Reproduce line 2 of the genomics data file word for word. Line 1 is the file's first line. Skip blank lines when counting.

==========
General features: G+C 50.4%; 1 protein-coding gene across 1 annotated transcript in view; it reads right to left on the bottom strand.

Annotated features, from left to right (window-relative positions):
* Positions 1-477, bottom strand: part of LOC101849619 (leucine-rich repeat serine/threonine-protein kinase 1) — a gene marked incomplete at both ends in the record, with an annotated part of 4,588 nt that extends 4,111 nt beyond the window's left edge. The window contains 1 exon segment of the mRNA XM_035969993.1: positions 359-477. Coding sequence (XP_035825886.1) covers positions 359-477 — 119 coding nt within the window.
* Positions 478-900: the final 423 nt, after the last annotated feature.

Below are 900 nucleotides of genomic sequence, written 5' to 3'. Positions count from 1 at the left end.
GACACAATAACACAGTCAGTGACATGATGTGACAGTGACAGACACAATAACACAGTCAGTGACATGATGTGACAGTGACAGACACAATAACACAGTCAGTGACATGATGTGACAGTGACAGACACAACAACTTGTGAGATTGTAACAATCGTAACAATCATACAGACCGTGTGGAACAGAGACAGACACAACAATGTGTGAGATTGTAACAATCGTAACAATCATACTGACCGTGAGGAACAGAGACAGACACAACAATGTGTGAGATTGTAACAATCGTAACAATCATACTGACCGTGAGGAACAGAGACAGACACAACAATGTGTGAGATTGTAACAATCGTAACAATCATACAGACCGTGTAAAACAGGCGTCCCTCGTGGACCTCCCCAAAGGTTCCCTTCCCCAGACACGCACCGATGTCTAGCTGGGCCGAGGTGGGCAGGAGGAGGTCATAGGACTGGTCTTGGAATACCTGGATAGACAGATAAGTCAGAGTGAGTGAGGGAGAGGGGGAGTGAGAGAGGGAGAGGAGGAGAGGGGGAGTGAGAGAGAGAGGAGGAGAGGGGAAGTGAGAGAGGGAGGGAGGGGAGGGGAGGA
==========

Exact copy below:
Annotated features, from left to right (window-relative positions):